Biosynthetic rivalry of o-aminophenol-carboxylic acids initiates production of hemi-actinomycins in Streptomyces antibioticus
Actinomycins consist of two pentapeptide lactone rings attached to 2-amino-4,6-dimethyl-3-oxo-phenoxazine-1,9-dicarboxylic acid (actinocin). The actinocin moiety is formed through oxidative condensation of two 3-hydroxy-4-methylanthranilic acid (4-MHA) pentapeptide lactones (actinomycin halves) as the last step of actinomycin biosynthesis. We found that feeding of 4-MHA or its putative biogenetic precursor 3-hydroxyanthranilic acid (3-HA) to Streptomyces antibioticus induced formation of different new compounds at the expense of actinomycins. These contain only one pentapeptide lactone ring attached to the β-side of their phenoxazinone ring systems and are formed through premature condensation of the externally added abundant 4-MHA or 3-HA with actinomycin halves. They were termed hemi-actinomycins and C-demethyl-hemi-actinomycins, respectively, which differ from each other in the presence or absence of one or both methyl groups in their phenoxazinone moieties. 3-HA also induces synthesis of various C-demethylactinomycins formed through condensation of actinomycin halves in which 3-HA had been incorporated by the 4-MHA incorporating enzyme in lieu of 4-MHA. 3-HA was not converted to 4-MHA as revealed by its inability to stimulate synthesis of actinomycin or hemi-actinomycin synthesis and thus remained a substrate analogue of 4-MHA rather than its precursor. In contrast to S. antibioticus, actinomycin-producing streptomycetes such as Streptomyces chrysomallus or Streptomyces parvulus do not form hemi-structured actinomycins when fed with 3-HA or 4-MHA. They do not possess the enzyme phenoxazinone synthase (PHS) which in S. antibioticus is present and most probably catalyses premature condensation of abundant 4-MHA or 3-HA with actinomycin halves. Testing hemi-acinomycin IV for drug activity revealed that it intercalates into DNA and inhibits relaxation and supertwisting of DNA by topoisomerase I and DNA-gyrase like actinomycin IV (D). Moreover, it has inhibitory activity on growth of Bacillus subtilis.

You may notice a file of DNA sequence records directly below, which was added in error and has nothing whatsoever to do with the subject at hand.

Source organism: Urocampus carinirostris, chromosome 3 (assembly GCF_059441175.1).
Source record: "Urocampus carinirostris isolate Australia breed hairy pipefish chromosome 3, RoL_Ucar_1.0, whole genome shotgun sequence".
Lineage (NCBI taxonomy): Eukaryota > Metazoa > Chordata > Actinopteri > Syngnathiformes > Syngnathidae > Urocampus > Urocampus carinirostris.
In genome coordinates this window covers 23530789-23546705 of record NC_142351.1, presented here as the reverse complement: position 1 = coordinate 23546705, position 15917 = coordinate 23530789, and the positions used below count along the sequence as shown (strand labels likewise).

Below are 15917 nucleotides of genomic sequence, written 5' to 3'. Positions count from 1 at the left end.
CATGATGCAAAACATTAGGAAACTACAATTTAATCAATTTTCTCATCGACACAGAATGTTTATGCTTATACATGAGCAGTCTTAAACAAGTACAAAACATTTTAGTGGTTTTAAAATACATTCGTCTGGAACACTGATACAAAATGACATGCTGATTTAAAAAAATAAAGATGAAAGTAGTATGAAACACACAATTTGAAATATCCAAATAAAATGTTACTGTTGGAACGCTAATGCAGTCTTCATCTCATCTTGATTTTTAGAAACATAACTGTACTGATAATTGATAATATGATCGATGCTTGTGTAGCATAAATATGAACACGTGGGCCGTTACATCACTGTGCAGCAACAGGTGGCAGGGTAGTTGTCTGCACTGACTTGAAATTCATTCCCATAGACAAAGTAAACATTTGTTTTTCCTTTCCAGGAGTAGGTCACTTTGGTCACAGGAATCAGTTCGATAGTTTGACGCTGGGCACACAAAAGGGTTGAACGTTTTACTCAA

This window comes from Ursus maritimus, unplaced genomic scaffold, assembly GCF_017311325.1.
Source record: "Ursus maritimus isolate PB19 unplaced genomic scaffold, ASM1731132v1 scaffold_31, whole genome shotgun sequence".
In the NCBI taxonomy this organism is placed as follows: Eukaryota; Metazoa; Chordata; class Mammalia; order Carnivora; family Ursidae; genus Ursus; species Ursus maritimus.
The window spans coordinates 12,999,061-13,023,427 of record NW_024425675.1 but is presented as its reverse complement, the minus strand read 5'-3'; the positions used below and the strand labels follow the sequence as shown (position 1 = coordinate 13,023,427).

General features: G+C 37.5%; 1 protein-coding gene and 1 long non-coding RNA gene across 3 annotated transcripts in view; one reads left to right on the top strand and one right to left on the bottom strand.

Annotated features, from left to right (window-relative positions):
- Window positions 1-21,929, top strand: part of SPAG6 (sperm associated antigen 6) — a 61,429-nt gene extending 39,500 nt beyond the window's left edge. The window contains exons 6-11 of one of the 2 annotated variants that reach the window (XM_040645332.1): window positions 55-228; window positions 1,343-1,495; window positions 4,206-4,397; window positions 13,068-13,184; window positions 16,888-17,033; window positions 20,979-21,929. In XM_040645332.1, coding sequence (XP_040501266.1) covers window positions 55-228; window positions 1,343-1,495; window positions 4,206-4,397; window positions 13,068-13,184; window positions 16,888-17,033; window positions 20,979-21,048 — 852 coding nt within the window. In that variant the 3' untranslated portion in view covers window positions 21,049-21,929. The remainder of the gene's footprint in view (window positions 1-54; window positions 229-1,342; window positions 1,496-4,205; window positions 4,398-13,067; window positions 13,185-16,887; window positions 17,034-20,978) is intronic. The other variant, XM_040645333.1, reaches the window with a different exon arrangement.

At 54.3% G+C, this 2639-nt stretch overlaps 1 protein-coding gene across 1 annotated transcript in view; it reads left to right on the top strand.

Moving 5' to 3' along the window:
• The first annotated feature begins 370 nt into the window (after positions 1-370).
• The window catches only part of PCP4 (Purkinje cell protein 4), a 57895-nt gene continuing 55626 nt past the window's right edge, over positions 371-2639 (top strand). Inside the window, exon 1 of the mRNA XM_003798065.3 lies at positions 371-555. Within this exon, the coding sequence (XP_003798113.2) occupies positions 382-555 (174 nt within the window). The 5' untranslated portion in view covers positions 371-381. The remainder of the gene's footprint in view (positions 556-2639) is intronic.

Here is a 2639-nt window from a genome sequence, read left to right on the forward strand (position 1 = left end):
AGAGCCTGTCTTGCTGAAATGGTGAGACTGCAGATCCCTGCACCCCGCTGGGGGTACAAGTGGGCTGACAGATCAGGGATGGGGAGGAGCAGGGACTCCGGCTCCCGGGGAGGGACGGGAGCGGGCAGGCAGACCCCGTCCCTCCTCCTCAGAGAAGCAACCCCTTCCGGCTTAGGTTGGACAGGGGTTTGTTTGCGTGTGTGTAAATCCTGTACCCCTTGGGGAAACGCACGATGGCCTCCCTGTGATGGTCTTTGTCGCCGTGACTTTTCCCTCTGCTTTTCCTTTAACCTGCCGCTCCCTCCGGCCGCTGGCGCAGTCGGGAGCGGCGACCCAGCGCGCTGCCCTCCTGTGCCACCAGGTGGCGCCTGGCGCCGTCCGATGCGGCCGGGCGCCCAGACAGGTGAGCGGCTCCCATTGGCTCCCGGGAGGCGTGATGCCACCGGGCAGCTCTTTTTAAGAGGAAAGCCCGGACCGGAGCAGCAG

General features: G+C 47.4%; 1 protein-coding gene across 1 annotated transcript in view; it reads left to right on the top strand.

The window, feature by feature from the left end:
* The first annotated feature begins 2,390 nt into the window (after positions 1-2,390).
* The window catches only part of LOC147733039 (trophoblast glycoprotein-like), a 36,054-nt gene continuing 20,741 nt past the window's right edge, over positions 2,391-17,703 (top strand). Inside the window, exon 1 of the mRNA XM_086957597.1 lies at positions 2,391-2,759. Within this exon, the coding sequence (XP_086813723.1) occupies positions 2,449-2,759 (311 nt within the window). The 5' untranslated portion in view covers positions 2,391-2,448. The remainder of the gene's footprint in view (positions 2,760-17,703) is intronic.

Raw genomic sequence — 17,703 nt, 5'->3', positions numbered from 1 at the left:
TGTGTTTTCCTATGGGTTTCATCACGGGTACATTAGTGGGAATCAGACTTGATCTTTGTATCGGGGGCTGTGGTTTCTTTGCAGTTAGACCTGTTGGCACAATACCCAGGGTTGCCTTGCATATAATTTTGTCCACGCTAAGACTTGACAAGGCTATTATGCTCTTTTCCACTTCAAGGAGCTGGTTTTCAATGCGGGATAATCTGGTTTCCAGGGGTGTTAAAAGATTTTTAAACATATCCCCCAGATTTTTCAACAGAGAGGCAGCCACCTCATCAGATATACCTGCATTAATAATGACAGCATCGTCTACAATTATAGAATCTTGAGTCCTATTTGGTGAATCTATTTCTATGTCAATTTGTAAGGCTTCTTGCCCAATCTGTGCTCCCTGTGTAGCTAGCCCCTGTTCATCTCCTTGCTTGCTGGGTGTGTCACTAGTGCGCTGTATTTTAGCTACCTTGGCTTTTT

Published in: RSC Advances : an international journal to further the chemical sciences, 10.1039/c3ra45661g, Royal Society of Chemistry
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